Many women my age say that they can’t travel because it is just too expensive. I would argue that, in many cases, options are simply not being considered.
Whether you are traveling to a nearby city or across the ocean, the primary goal is to find a safe, comfortable and inexpensive place to sleep.
If hotel prices are part of the problem, I have one suggestion, based on my recent experience in Bali. What about staying in a hostel?
First, let’s deal with the myths and stereotypes about hostels. What images come to mind when you say the word “hostel?”
To paraphrase Wikipedia, “A hostel is a budget-oriented, communal accommodation where guests can rent a bed in a dormitory and share a bathroom, lounge, and kitchen. In a traditional place, rooms are mixed or single-sex, and private rooms may also be available.”
Hostels are usually associated with young travelers, backpackers and students. After all, these are the groups who are most typically associated with traveling on a budget.
I would like to propose that older women also consider this type of accommodation. I did it for 2 months in Bali and had a great experience on every level!
I admit that, for many women my age, the thought of staying in a hostel is intimidating. That said, in my experience, the fear is much worse than the reality. In fact, hostels can be perfect places for older adults to stay. Here’s why…
Now, there will always be exceptions, but, in my experience, many modern hostels are well managed, clean and safe.
In fact, neither of them really call themselves “hostels,” so, perhaps, this is where some of the confusion starts. They are simply a new type of accommodation that prioritizes cost savings and a safe, fun environment.
Yes, unless you book a single room, you have to give up a little privacy. But, this is a choice. If you don’t mind staying in the same room as other travelers, then you can have some extra money for food, massages, trips – whatever you desire.
I’ve done both. In Bali, I wanted a little extra privacy and got a single room. At Urban House, I stayed in a dorm with 5 other young women, which was also great fun!
Another misconception about hostels is that they don’t have any extras, like Wi-Fi. This is no longer the case at many locations.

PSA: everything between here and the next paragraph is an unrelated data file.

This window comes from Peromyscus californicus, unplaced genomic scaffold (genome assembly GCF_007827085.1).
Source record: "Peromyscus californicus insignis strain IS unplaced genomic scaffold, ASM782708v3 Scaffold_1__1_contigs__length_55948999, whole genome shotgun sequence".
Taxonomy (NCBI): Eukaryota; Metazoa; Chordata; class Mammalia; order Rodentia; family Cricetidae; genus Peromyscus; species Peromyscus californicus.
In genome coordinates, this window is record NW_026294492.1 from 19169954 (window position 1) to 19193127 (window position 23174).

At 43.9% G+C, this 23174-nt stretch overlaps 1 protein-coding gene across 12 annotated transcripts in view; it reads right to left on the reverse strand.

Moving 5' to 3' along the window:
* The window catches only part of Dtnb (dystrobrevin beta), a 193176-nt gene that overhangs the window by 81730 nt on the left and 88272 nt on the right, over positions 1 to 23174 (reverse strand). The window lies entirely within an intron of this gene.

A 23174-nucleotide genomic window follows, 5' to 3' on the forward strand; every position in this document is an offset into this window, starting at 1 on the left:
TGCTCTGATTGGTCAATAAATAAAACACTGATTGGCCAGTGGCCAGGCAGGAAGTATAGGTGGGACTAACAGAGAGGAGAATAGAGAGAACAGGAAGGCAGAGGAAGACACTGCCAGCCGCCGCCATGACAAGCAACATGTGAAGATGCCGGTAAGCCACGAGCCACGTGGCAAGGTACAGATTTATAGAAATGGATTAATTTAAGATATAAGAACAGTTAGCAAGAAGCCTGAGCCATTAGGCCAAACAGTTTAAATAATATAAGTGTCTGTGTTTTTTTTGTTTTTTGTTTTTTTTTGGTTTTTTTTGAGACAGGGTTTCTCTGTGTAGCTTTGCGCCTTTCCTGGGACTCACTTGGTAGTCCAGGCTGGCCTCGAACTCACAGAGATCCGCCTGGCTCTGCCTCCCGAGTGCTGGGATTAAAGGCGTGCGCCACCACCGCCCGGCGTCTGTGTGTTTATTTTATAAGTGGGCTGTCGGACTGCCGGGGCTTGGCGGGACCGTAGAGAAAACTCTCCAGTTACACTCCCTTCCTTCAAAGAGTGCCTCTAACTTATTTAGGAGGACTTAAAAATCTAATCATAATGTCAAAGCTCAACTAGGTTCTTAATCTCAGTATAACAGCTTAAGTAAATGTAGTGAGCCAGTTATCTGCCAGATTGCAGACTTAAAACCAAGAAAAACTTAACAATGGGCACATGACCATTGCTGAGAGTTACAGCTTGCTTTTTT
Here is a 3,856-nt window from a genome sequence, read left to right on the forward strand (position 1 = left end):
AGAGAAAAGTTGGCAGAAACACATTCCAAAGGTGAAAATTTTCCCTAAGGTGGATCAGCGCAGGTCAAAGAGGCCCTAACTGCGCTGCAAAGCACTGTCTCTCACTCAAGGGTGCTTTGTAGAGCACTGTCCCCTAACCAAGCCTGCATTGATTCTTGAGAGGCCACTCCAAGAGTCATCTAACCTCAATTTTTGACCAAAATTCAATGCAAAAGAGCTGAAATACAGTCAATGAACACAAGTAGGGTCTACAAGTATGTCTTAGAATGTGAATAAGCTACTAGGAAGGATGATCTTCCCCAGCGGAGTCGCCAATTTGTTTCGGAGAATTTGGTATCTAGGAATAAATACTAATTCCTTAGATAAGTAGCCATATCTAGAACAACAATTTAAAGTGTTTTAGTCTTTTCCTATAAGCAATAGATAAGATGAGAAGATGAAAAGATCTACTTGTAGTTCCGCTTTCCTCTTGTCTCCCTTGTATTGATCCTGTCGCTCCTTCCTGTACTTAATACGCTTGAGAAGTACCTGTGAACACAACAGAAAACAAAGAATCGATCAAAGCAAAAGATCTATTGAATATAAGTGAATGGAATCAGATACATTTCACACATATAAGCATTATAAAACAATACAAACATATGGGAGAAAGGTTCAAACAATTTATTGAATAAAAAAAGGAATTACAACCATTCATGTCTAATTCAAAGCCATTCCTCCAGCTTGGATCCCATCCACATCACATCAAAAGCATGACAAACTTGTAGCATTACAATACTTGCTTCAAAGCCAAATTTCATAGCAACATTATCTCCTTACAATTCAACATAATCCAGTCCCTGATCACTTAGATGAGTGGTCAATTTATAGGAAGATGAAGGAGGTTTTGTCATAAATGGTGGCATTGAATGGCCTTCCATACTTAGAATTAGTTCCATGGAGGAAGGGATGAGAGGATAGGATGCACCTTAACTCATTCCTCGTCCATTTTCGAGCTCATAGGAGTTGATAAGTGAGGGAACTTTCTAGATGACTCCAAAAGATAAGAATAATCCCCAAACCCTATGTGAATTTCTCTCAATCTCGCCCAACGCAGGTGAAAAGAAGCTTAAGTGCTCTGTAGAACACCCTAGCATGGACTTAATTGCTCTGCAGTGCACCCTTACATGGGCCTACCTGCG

At the Onion, for example, there is a co-working space where, for a small membership, you can enjoy air-conditioned comfort, a big desk and superb Internet access! Free Wi-Fi was also available in my room.
I found this to be one of the great benefits of staying at The Onion. I was able to stay productive and connected.
Staying in a hostel (or something similar, like The Onion) offers plenty of opportunities to meet people of all ages. In many cases, this aspect of hostel living enriches the holiday and solidifies the strongest heartfelt experience.
There are usually plenty of entertainment options and, depending on the property, you might also expect to hear live music several nights a week. While this can be slightly tiring, if you are an early sleeper, you just have to ask this question when you book and decide whether it makes sense to stay there.
So, if you are interested in giving hostels a chance, here are some qualities that I found useful to develop.
First, it is extremely important to be open minded and non-judgmental. In these environments, you will find people who are pushing life to the limit, trying new things, redefining their lives and enjoying many alternative lifestyles.
This is also reciprocal. At the places I have stayed, no one has judged me. I haven’t experienced any ageism – not even a funny look as I sit down next to a group of 20-year-old backpackers.
There is actually a levelling that goes on in these wonderful environments. Everyone has a common goal and wants experience a new way of traveling. Freedom is their definition of luxury!
On this trip, I stayed at The Onion Collective in Ubud. I give it my highest unconditional recommendation!
It’s a small place, so, if you plan to visit, book early and tell them that Margaret sent you. I don’t have any financial incentive to say this. It would just be wonderful to have this connection. They will treat you like gold!
They have 3 private rooms and 4 dorm rooms. Ask for the Cloud Room, if it is available. I loved staying there and would go again in a heartbeat!
Mark and Kadek would definitely not call the Onion a hostel. They would call it a home. Strangely enough, as I get ready to leave, I think I am going to miss the sound of the live band playing “Honky Tonk Woman” and the sign by the exit says it all – Love. Peace. Health.
Do you think that hostels and other non-traditional hotels are good options for women like us? Why or why not? What is the coolest small hotel or hostel that you have stayed in recently? Please join the conversation.
Tags Solo Travel